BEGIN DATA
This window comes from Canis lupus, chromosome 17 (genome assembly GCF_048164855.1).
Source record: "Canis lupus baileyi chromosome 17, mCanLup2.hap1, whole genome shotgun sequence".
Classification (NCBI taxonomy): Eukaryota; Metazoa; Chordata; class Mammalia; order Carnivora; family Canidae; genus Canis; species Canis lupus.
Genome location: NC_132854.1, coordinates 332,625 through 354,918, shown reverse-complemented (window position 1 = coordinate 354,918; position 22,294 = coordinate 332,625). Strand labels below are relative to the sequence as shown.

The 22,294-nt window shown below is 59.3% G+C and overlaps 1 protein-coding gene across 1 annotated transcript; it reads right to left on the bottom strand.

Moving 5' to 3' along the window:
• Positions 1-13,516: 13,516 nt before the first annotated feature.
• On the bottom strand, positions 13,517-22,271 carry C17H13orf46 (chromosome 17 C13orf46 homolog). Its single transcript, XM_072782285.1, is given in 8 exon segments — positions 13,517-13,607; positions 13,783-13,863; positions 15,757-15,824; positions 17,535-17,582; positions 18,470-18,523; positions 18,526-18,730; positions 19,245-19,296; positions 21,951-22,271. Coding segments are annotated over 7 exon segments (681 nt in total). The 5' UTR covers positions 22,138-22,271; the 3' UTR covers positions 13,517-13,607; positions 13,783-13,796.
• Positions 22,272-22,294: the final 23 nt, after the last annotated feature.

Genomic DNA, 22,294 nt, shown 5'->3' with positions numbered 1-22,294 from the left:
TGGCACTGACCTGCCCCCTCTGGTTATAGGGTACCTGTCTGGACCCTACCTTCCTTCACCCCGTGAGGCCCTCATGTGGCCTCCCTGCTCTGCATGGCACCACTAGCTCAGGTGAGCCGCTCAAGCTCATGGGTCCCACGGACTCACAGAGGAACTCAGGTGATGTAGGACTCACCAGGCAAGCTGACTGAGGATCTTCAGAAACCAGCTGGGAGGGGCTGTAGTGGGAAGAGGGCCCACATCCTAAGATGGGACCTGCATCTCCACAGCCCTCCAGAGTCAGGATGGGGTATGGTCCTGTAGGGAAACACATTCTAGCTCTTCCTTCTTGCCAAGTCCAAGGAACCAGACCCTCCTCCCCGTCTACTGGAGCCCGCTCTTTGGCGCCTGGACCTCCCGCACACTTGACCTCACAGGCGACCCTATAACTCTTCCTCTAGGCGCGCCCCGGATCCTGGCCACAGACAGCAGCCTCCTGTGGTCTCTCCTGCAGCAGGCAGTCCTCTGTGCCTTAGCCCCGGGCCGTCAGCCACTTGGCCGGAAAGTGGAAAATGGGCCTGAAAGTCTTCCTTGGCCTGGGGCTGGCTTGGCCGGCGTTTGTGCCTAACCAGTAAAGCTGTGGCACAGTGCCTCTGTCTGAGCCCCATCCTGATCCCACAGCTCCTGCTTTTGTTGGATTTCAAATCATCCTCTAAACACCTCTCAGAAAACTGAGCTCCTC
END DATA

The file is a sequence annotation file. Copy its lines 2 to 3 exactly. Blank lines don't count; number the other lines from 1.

Source record: "Canis lupus baileyi chromosome 17, mCanLup2.hap1, whole genome shotgun sequence".
Classification (NCBI taxonomy): Eukaryota; Metazoa; Chordata; class Mammalia; order Carnivora; family Canidae; genus Canis; species Canis lupus.